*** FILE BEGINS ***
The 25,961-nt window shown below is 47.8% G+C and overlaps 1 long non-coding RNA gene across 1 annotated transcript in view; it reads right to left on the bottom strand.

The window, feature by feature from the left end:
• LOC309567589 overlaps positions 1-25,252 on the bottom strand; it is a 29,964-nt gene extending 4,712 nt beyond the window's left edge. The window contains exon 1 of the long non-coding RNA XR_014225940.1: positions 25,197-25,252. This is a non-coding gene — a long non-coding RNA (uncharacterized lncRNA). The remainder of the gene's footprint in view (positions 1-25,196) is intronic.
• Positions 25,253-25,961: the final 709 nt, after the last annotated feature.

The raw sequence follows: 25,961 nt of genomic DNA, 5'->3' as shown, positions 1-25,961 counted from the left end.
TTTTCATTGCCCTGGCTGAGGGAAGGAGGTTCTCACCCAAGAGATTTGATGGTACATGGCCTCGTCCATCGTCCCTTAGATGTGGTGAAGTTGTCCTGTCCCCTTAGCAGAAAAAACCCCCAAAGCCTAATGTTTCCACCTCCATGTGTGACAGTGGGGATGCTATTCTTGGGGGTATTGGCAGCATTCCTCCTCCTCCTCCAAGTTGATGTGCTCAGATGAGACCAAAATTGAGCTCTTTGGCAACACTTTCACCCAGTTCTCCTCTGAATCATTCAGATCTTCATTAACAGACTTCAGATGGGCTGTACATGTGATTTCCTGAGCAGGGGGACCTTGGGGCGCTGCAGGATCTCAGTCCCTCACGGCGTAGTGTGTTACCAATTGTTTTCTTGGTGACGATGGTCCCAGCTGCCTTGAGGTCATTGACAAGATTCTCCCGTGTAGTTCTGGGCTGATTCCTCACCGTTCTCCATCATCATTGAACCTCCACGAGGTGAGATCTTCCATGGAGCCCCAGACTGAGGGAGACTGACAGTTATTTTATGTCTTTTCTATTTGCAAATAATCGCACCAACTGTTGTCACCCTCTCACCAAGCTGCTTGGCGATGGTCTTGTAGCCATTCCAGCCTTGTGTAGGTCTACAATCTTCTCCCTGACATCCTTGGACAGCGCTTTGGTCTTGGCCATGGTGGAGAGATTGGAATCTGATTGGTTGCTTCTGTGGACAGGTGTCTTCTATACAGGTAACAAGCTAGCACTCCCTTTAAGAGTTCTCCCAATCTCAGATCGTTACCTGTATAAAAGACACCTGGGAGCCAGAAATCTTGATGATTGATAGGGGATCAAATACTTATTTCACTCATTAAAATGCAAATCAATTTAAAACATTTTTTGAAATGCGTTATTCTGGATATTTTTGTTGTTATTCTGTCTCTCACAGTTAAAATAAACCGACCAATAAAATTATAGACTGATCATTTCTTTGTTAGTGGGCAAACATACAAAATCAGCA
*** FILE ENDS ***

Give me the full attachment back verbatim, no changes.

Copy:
The 25,961-nt window shown below is 47.8% G+C and overlaps 1 long non-coding RNA gene across 1 annotated transcript in view; it reads right to left on the bottom strand.

The window, feature by feature from the left end:
• LOC309567589 overlaps positions 1-25,252 on the bottom strand; it is a 29,964-nt gene extending 4,712 nt beyond the window's left edge. The window contains exon 1 of the long non-coding RNA XR_014225940.1: positions 25,197-25,252. This is a non-coding gene — a long non-coding RNA (uncharacterized lncRNA). The remainder of the gene's footprint in view (positions 1-25,196) is intronic.
• Positions 25,253-25,961: the final 709 nt, after the last annotated feature.

The raw sequence follows: 25,961 nt of genomic DNA, 5'->3' as shown, positions 1-25,961 counted from the left end.
TTTTCATTGCCCTGGCTGAGGGAAGGAGGTTCTCACCCAAGAGATTTGATGGTACATGGCCTCGTCCATCGTCCCTTAGATGTGGTGAAGTTGTCCTGTCCCCTTAGCAGAAAAAACCCCCAAAGCCTAATGTTTCCACCTCCATGTGTGACAGTGGGGATGCTATTCTTGGGGGTATTGGCAGCATTCCTCCTCCTCCTCCAAGTTGATGTGCTCAGATGAGACCAAAATTGAGCTCTTTGGCAACACTTTCACCCAGTTCTCCTCTGAATCATTCAGATCTTCATTAACAGACTTCAGATGGGCTGTACATGTGATTTCCTGAGCAGGGGGACCTTGGGGCGCTGCAGGATCTCAGTCCCTCACGGCGTAGTGTGTTACCAATTGTTTTCTTGGTGACGATGGTCCCAGCTGCCTTGAGGTCATTGACAAGATTCTCCCGTGTAGTTCTGGGCTGATTCCTCACCGTTCTCCATCATCATTGAACCTCCACGAGGTGAGATCTTCCATGGAGCCCCAGACTGAGGGAGACTGACAGTTATTTTATGTCTTTTCTATTTGCAAATAATCGCACCAACTGTTGTCACCCTCTCACCAAGCTGCTTGGCGATGGTCTTGTAGCCATTCCAGCCTTGTGTAGGTCTACAATCTTCTCCCTGACATCCTTGGACAGCGCTTTGGTCTTGGCCATGGTGGAGAGATTGGAATCTGATTGGTTGCTTCTGTGGACAGGTGTCTTCTATACAGGTAACAAGCTAGCACTCCCTTTAAGAGTTCTCCCAATCTCAGATCGTTACCTGTATAAAAGACACCTGGGAGCCAGAAATCTTGATGATTGATAGGGGATCAAATACTTATTTCACTCATTAAAATGCAAATCAATTTAAAACATTTTTTGAAATGCGTTATTCTGGATATTTTTGTTGTTATTCTGTCTCTCACAGTTAAAATAAACCGACCAATAAAATTATAGACTGATCATTTCTTTGTTAGTGGGCAAACATACAAAATCAGCA